A market valued at $18 billion, plus size fashion is a booming business opportunity. However, the fashion industry at large has been slow, and sometimes even resistant, to capitalize on this market. Recent news surrounding American Apparel’s decision to stop producing certain items above a size 6 and fashion designer Julien Macdonald’s disparaging comments about plus size modeling continue to perpetuate size discrimination.
However, retail giants like Walmart and Target are recently stepping in to fill the plus size fashion void. Both retailers debuted their latest plus size clothing collections at FFFWeek’s opening runway showcase. Walmart’s Just My Size previewed their younger, trendier sister line Evolution by Just My Size, which included fun tops in animal prints and bold colors with price points under $20. Angelina Mortarotti, the designer behind the Pure Energy line for Target, created a collection with floral and plaid tops, denim staples, and on-trend jackets.
FFFWeek showcased 25 diverse designers who specifically cater to the full figured woman. Angel L. Myers of The Angel Alternative had only been sewing for the past 10 months, but her retro-inspired pieces looked as though she had years of experience. Jaspher Knowles of edgy, fashion-forward Drapery flew in all the way from the Bahamas to take part.
Fashion designer Susan Moses has styled an impressive clientele of celebrities, including Queen Latifah and Gabourey Sidibe. Her collection hit the right trends: sequin mini dresses, silky jumpsuits, and a metallic, peplum stunner that hugged all the right curves.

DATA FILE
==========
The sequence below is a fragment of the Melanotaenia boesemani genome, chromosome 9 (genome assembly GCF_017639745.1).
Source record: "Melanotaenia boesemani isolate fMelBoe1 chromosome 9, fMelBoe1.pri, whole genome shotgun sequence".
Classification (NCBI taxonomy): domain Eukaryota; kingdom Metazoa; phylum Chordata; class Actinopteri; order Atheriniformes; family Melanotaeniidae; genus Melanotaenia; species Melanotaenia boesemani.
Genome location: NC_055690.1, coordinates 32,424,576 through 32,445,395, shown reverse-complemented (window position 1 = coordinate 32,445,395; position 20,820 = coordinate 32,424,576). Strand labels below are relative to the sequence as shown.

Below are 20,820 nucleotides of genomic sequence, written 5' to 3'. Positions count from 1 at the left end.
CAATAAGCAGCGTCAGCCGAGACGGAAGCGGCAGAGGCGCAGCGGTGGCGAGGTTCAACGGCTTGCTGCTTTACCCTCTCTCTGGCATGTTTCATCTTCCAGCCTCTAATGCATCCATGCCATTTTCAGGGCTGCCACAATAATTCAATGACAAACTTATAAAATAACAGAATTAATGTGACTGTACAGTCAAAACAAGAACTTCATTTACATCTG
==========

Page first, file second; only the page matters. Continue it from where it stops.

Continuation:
Deb Malkin, owner of boutique Re/Dress NYC, had her eye on the Susan Moses collection. “She’s branching out into a lot of party and evening wear, and it blew me away. Her collection is really extraordinary,” she said of the celebrity stylist.
Another designer that impressed Malkin was Project Runway alumnus Qristyl Frazier, whose collection included off-the-shoulder column dresses. Frazier’s dresses played with the draping and wrapping of fabric around the shoulder, across the bust, or tied around the waist.
But Malkin’s standby favorite was IGIGI by Yuliya Raquel, a plus size design brand with 10 years of experience. “Lots of incredible prints, really well proportioned clothes. They just know what women want,” she remarked. IGIGI’s graphic print wrap dresses were easily among the night’s best pieces.
Malkin, a plus-size woman herself, understands how frustrating shopping and fashion can be for the full figured woman. “I was right there in the struggle of finding it really hard to find clothes and really understanding the role of fashion as it relates to the social standing of bigger people,” she revealed.
“I don’t think we have a sense of the collective fun of shopping because so much shopping happens online for plus size women, and that’s not really the same experience that other women have where they get to go shopping together and have a good time,” she shared.
Fortunately, FFFWeek provides another much-needed outlet through which the curvy community can come together to celebrate their shape and have fun with fashion. Malkin nails it on the head with her parting advice: “dress yourself for today and really express yourself through the creativity of fashion.”